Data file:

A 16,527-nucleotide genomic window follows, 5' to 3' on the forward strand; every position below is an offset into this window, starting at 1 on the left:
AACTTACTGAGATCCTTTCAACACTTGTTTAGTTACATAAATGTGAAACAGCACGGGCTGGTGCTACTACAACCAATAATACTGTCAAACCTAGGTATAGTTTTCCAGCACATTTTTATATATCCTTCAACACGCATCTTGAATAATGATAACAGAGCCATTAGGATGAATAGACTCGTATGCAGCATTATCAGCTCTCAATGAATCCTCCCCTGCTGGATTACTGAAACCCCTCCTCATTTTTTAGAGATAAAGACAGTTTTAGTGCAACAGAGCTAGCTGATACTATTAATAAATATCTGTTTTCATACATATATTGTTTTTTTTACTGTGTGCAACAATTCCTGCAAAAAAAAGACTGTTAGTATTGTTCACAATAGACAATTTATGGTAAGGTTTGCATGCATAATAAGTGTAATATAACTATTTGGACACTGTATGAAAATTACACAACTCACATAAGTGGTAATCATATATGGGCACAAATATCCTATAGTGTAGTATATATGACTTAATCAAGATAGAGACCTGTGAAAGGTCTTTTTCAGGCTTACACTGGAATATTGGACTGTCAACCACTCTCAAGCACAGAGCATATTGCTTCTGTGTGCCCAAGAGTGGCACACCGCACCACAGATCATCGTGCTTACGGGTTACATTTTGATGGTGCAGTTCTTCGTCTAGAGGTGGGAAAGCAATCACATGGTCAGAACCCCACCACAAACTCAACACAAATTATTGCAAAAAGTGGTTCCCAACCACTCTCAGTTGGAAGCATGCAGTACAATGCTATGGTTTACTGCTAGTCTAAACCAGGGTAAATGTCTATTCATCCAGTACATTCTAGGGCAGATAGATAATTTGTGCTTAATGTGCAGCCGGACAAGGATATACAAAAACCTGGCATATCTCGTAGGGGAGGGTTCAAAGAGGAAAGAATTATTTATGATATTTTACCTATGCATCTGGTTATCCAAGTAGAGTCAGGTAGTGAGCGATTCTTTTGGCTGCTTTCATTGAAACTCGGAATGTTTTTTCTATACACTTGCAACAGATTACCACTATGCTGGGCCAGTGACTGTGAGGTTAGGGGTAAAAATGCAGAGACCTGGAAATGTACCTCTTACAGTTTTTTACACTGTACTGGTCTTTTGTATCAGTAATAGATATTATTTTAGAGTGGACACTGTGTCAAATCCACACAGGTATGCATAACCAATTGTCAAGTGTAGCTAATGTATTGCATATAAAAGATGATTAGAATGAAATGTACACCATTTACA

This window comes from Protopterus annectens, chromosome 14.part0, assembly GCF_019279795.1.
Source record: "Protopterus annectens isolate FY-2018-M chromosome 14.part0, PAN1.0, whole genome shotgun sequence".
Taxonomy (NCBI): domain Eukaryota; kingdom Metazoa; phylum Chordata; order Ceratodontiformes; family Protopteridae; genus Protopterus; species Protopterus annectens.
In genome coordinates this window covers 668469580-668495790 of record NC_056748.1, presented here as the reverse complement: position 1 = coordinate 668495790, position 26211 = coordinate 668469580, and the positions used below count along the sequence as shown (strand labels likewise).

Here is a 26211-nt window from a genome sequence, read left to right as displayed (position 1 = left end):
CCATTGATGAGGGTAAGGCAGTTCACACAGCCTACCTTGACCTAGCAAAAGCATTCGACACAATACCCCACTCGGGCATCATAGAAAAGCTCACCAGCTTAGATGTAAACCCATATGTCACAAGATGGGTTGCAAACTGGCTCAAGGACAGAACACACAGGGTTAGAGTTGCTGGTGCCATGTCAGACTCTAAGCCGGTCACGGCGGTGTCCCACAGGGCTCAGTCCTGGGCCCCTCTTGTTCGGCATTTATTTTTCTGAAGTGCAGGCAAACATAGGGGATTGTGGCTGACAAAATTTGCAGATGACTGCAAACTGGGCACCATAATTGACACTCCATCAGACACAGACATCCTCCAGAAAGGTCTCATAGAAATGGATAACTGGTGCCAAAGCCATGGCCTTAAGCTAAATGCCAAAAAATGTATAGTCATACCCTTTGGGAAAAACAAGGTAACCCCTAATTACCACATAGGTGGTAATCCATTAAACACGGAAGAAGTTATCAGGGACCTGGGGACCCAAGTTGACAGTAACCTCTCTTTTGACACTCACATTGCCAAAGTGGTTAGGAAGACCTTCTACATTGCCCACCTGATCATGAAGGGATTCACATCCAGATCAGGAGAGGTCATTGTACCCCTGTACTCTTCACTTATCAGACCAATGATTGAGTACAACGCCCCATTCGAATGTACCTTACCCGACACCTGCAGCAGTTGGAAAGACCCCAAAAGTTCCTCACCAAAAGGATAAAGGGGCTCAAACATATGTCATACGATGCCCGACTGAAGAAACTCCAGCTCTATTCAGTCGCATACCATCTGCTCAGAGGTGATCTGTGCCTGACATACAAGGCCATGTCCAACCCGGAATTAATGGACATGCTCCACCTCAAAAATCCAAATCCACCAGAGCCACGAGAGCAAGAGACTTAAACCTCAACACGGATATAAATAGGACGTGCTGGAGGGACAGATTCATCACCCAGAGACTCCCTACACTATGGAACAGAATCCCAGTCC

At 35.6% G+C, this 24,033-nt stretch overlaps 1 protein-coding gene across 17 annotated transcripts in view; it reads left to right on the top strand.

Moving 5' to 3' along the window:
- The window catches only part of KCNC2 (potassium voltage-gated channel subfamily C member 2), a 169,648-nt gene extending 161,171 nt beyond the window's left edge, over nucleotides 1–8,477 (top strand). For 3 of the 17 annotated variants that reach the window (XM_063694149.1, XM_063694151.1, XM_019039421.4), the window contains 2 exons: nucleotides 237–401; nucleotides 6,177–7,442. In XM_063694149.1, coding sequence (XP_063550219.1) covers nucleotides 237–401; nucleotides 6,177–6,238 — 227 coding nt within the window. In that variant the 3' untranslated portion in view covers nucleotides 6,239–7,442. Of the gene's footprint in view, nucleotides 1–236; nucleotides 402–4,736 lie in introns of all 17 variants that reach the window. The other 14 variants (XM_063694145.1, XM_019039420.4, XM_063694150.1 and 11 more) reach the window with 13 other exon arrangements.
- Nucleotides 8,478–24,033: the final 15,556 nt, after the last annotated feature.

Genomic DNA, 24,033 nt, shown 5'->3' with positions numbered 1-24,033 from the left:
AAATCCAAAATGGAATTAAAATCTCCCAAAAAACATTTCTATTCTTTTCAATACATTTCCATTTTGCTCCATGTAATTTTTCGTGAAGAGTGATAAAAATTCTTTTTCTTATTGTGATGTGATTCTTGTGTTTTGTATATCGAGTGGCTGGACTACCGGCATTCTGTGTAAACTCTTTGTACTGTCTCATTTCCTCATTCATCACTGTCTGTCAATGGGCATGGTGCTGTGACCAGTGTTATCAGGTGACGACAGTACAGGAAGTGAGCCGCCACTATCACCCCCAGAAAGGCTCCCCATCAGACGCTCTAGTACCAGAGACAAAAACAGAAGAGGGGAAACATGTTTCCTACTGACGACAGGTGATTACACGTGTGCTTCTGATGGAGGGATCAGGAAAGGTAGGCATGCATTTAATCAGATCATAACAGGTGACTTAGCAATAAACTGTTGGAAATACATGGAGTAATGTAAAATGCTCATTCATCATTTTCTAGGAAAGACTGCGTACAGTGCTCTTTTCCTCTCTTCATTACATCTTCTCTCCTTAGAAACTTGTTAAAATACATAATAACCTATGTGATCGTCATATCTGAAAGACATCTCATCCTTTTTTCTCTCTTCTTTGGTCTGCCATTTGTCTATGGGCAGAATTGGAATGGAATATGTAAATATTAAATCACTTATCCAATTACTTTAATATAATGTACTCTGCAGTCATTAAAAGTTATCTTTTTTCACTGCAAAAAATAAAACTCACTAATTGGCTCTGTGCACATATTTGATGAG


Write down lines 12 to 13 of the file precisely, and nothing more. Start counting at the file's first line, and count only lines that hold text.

- Nucleotides 8,478–24,033: the final 15,556 nt, after the last annotated feature.

Genomic DNA, 24,033 nt, shown 5'->3' with positions numbered 1-24,033 from the left: